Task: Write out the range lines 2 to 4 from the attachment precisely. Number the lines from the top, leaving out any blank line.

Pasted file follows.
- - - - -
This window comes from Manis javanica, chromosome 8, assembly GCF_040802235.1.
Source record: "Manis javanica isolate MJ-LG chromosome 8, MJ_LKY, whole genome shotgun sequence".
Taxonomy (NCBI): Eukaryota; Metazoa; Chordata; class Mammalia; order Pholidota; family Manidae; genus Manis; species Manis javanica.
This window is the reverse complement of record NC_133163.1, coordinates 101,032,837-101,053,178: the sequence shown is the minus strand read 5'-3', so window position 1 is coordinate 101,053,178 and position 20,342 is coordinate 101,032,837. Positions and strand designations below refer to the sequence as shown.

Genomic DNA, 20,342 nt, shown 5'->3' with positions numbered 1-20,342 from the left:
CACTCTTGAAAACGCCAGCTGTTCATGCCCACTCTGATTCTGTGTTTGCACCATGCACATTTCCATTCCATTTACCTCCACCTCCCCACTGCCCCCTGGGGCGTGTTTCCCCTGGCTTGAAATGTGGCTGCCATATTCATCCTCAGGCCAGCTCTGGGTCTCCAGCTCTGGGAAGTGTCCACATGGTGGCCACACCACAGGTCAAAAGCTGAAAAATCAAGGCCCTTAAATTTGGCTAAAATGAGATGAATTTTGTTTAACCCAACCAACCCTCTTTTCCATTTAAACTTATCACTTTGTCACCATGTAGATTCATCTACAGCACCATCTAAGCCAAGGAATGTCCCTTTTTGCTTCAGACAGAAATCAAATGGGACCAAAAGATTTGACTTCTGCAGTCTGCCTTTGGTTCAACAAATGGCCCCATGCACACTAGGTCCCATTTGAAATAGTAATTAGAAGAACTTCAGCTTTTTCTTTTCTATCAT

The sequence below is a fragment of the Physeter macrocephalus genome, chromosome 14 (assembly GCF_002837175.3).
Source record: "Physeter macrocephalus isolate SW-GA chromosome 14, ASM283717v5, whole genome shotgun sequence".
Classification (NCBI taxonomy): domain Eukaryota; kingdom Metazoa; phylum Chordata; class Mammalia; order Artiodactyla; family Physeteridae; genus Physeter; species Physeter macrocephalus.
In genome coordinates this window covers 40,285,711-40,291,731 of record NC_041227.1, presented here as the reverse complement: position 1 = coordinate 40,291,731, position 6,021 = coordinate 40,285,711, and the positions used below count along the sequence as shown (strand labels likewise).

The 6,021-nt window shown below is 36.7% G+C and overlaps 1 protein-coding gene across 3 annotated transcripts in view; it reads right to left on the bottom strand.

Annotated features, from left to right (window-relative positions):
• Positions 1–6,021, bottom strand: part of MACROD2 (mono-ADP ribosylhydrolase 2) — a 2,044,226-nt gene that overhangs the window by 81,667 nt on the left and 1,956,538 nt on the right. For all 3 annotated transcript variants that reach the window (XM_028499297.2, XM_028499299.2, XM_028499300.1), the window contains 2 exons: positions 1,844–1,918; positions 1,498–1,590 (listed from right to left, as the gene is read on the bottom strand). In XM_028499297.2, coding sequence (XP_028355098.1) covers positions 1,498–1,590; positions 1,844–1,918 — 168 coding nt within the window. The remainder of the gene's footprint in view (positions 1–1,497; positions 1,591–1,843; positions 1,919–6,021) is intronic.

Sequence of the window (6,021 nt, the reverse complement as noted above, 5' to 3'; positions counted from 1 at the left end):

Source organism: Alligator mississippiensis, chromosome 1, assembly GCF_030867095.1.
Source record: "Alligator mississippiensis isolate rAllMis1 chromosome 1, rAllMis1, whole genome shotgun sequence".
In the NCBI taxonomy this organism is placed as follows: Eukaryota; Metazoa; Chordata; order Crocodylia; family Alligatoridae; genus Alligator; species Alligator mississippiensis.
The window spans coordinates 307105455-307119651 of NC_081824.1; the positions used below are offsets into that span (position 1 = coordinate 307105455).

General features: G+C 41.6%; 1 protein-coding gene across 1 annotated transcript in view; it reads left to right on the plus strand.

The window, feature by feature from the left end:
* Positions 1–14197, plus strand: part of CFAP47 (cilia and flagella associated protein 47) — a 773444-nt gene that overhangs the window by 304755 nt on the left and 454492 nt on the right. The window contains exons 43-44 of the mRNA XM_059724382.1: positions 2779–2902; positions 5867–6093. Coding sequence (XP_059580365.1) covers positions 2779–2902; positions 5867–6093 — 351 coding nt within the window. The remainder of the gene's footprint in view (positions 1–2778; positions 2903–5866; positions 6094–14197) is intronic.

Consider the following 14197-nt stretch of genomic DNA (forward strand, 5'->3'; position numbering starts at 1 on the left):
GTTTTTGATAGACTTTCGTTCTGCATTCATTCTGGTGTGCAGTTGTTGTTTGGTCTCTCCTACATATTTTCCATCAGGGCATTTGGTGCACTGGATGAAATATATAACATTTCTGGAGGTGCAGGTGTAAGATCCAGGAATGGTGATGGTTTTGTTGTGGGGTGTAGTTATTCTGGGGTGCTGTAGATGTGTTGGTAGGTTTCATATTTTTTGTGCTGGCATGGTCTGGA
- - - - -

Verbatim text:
Source record: "Manis javanica isolate MJ-LG chromosome 8, MJ_LKY, whole genome shotgun sequence".
Taxonomy (NCBI): Eukaryota; Metazoa; Chordata; class Mammalia; order Pholidota; family Manidae; genus Manis; species Manis javanica.
This window is the reverse complement of record NC_133163.1, coordinates 101,032,837-101,053,178: the sequence shown is the minus strand read 5'-3', so window position 1 is coordinate 101,053,178 and position 20,342 is coordinate 101,032,837. Positions and strand designations below refer to the sequence as shown.